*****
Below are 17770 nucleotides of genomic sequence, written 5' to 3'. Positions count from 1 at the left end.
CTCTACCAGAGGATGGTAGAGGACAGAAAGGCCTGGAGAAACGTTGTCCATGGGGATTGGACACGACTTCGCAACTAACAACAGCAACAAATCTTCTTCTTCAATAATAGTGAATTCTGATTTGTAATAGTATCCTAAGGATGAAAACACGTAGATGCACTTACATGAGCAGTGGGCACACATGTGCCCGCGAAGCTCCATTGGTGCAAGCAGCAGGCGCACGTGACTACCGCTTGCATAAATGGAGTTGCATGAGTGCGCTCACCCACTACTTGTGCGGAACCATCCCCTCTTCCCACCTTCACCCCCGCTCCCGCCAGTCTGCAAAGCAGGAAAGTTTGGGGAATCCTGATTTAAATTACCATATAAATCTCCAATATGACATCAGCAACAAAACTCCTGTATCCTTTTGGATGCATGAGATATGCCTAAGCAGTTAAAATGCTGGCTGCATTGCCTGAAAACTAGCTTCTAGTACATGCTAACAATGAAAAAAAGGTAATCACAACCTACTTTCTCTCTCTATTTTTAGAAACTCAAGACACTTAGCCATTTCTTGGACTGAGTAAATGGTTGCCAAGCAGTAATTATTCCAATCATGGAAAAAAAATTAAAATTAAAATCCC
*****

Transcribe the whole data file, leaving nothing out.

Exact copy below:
Below are 17770 nucleotides of genomic sequence, written 5' to 3'. Positions count from 1 at the left end.
CTCTACCAGAGGATGGTAGAGGACAGAAAGGCCTGGAGAAACGTTGTCCATGGGGATTGGACACGACTTCGCAACTAACAACAGCAACAAATCTTCTTCTTCAATAATAGTGAATTCTGATTTGTAATAGTATCCTAAGGATGAAAACACGTAGATGCACTTACATGAGCAGTGGGCACACATGTGCCCGCGAAGCTCCATTGGTGCAAGCAGCAGGCGCACGTGACTACCGCTTGCATAAATGGAGTTGCATGAGTGCGCTCACCCACTACTTGTGCGGAACCATCCCCTCTTCCCACCTTCACCCCCGCTCCCGCCAGTCTGCAAAGCAGGAAAGTTTGGGGAATCCTGATTTAAATTACCATATAAATCTCCAATATGACATCAGCAACAAAACTCCTGTATCCTTTTGGATGCATGAGATATGCCTAAGCAGTTAAAATGCTGGCTGCATTGCCTGAAAACTAGCTTCTAGTACATGCTAACAATGAAAAAAAGGTAATCACAACCTACTTTCTCTCTCTATTTTTAGAAACTCAAGACACTTAGCCATTTCTTGGACTGAGTAAATGGTTGCCAAGCAGTAATTATTCCAATCATGGAAAAAAAATTAAAATTAAAATCCC